Man finds the promised land

Published 12:00 am Saturday, January 20, 2001

In 1979, a 19-year-old Russian named George Fridlender left a life spent behind the notorious "Iron Curtain" to travel to his "promised land" of America.

It proved to be a long, treacherousand fascinatingjourney for the young man.

George, a piano virtuoso, and wife Kimberly, a gifted vocalist, are both graduates of the highly acclaimed Julliard School of Music in New York City. Each possesses a rich, operatically trained voice that they employed while touring Europe in opera companies for several years.

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Today they still perform as a part of a full-time Christian music ministry. To date, the Fridlenders have shared their talents and faith with over 500 churches in the US.

The couple and their two children visited in the Camellia City recently.

On January 7th , First Baptist Church featured the couple in concert.

The evening of inspiring sacred music and amazing true-life tales would prove unforgettable for those in attendance.

America means a great deal to George Fridlender.

So do his Christian beliefs. Freedom and faith were the central themes of the touching stories he shared that night.

Fridlender's father had been sentenced to 17 years of hard labor in one of the Soviet prison camps in Siberia's frozen, desolate wastelands. His only son, George, was born within the camp walls.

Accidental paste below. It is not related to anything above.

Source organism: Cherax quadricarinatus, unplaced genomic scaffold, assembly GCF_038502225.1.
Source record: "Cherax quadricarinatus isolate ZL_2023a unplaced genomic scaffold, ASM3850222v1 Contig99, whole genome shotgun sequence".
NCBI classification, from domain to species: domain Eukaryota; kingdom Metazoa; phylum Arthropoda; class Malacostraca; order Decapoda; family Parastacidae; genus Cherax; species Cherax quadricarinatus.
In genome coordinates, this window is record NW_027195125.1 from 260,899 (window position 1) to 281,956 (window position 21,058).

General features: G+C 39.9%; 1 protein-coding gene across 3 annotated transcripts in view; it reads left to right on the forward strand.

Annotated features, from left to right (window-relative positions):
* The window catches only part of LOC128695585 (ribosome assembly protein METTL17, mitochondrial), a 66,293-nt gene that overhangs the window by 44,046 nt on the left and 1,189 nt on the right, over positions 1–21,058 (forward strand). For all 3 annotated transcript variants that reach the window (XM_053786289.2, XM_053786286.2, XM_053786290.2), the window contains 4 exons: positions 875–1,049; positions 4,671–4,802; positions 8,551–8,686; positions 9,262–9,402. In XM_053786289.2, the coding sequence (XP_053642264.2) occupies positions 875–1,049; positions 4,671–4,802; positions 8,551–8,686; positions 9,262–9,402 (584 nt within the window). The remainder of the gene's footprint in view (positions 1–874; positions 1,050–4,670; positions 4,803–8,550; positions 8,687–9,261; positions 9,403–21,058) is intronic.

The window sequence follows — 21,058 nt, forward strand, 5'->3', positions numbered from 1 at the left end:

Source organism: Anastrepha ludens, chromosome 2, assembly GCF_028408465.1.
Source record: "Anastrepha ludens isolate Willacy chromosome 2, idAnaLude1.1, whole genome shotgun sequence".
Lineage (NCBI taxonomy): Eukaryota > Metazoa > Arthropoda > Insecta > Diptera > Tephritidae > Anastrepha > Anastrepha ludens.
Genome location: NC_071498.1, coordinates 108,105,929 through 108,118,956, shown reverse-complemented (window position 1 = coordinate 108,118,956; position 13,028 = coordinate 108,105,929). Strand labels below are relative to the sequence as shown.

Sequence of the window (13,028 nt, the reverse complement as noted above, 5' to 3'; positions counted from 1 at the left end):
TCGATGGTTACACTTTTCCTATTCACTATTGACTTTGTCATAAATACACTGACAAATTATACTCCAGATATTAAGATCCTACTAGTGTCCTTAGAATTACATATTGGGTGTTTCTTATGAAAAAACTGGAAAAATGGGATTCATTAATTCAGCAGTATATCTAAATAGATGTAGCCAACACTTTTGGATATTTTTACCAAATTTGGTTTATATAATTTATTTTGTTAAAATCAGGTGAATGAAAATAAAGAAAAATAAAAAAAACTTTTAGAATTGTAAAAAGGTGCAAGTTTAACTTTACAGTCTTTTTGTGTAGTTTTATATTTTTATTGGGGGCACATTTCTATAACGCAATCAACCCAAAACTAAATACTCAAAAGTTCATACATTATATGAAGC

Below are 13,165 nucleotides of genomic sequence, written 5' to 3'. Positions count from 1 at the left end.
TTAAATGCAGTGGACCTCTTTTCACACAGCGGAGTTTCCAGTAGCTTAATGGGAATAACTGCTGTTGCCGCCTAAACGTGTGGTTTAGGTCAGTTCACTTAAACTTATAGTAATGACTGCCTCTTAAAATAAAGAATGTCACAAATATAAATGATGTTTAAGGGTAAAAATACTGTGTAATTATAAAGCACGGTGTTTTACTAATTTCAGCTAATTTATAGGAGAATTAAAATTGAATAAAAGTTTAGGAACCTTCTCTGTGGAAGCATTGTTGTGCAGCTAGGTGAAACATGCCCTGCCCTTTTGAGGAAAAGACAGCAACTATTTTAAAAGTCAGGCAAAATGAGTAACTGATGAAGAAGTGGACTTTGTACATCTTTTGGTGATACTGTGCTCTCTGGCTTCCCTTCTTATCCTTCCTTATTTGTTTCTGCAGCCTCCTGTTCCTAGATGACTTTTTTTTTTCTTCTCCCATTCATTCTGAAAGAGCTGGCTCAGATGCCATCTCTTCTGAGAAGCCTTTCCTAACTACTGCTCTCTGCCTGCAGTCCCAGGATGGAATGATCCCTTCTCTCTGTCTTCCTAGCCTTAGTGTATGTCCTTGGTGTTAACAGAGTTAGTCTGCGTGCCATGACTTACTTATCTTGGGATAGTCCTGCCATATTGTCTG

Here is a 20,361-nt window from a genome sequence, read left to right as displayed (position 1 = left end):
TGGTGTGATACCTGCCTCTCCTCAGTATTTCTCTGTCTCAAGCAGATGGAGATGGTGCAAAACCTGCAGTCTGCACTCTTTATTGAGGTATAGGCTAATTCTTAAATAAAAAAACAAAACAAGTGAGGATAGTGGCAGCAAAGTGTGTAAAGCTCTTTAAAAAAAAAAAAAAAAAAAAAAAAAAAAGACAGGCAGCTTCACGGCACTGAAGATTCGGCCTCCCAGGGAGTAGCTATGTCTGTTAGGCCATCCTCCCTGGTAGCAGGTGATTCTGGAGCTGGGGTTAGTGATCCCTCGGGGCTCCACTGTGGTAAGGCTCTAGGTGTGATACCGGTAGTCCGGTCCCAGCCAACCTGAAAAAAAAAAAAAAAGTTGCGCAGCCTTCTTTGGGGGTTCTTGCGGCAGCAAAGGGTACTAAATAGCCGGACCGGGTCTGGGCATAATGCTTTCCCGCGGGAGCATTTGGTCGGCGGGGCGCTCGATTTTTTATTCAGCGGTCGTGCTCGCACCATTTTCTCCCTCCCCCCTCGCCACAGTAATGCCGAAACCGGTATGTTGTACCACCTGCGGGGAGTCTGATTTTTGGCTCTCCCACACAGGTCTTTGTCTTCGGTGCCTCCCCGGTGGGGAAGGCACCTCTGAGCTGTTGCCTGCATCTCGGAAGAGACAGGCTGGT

"My father was arrested and sent away for the crime of being seen in the proximity of a church meeting.

The Communists really wanted to exterminate all Christians, but decided instead to send them to be slave labor in these camps.

Oh, it still killed them-but slowly," explained Fridlender. Amazingly, despite the government's harsh treatment, the elder Fridlender's faith in God never faltered.

Neither did his desire for his family to share in that faith and to one day live in a free society.

"My father was always talking about God, church, the Bible.

I could not see where his beliefs had done us any good.

I loved my daddy but I didn't like all this religion stuff," Frilender said candidly.

Yet circumstances would cause young George to become very much caught up in the very things he rebelled against.

His father had written a Christian book the family kept hidden from the KGB (Russia's infamous secret police).

"In 1979, my father was stricken with cancer.

He desperately wanted his book to be smuggled to the West before he died," explained Fridlender.

A seemingly fool proof plan was put into motion involving the younger Fridlender getting a copy into the hands of the US Embassy in Moscow.

Disaster struck.

The young man and his mother were intercepted by the KGB and arrested. "We were beaten and threatened, but finally let go.

However, I was ordered to report to their headquarters the next day," said Fridlender.

He shared his terror following the arrest. "I was SURE it was the end for me.

Frankly, I was desperate to save my skin.

My father said it would be OK; he would send me to someone who'd be able to help. I thought, Great. My daddy has inside connections!'"

The "inside connection", however, proved to be one linked to the ultimate "Higher Authority."

" My father actually wanted ME to spend my last precious hours of freedom going across town to see an underground Baptist preacher.


What good would that do me with the KGB ?

Finally, I said, OK' but I was really angry inside," Fridlender explained.